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The more complex and numerous the phenomena that are to be explained, the more complex the theories with ever more necessary entities that have to be proclaimed for explaining them. Occam's Razor in one contemporary (in his time) formulation is: lat. Numquam ponenda est pluralitas sine necessitate engl. Plurality is not to be posited without ...


14

Does Occam's razor actually favor (i) over (ii)? No, because although (i) and (ii) both assert the reality of consciousness, (i) further asserts the reality of something that inexplicably mimics it. So (i) inevitably involves greater complexity; it has multiplied the entities involved with the assertion that there are really existing p-zombies. If so, in ...


14

I find the wording of Occam's razor to lead people astray. Its wording suggests that it is always good to select a hypothesis. I prefer to adulterate his words, and in doing so, believe I get closer to the concept he intended: If one should select from among competing hypotheses, the one with the fewest assumptions should be selected. Alternatively, ...


12

Let me post the simple answer. Occam's razor advises that: Among competing hypotheses, the one with the fewest assumptions should be selected. Now the thing is, that the simple hypotheses (eg. Newtonian mechanics) have been proven experimentally wrong. This means they are not competing hypotheses, they are just (very) useful approximations. And out of ...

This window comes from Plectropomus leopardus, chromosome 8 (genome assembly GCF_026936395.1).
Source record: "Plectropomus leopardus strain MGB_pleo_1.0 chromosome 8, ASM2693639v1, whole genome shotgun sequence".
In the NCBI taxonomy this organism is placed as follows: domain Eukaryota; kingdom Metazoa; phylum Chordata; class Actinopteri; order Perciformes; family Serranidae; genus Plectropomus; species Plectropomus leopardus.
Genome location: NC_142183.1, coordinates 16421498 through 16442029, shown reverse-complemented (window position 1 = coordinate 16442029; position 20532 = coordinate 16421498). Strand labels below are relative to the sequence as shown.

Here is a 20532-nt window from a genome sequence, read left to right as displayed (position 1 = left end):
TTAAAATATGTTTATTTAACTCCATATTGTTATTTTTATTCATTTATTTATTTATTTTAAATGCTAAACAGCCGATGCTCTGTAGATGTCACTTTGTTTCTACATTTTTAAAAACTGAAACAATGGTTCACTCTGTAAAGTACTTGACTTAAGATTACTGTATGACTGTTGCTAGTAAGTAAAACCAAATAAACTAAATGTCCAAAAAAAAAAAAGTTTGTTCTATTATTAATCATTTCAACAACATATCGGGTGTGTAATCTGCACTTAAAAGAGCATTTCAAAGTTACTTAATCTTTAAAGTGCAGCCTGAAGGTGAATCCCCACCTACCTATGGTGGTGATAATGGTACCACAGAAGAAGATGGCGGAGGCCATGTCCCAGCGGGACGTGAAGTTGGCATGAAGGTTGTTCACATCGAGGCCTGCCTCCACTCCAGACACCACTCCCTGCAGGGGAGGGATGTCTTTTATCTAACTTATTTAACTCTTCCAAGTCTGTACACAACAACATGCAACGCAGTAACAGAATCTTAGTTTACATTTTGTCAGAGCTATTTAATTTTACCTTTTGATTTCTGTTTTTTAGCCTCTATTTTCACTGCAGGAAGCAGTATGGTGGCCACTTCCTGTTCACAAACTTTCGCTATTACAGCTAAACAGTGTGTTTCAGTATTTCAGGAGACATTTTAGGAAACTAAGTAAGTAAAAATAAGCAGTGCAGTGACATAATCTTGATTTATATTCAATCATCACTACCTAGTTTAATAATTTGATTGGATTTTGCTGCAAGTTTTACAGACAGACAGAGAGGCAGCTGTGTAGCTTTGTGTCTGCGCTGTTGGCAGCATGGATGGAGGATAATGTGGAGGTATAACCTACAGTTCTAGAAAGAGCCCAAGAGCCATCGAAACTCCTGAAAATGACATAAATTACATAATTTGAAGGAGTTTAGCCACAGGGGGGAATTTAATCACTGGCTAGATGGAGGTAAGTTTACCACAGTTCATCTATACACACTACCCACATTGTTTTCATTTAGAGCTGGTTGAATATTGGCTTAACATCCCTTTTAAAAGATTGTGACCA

10

This is a great question, but I think it's based on a slight misunderstanding of the Razor. The principle does not suggest that you should not consider or investigate less likely interpretations — on the contrary, by all means investigate all possible explanations where you can. However, when all your investigations are done and the evidence does not ...


10

Occams razor states that given a choice between differing explanations one should always choose the simplest. Of course this begs the question as to what one could mean by simplest. That's a pretty poor restatement of Occam's razor. What he actually said was Numquam ponenda est pluralitas sine necessitate, or "Plurality ought never be posited without ...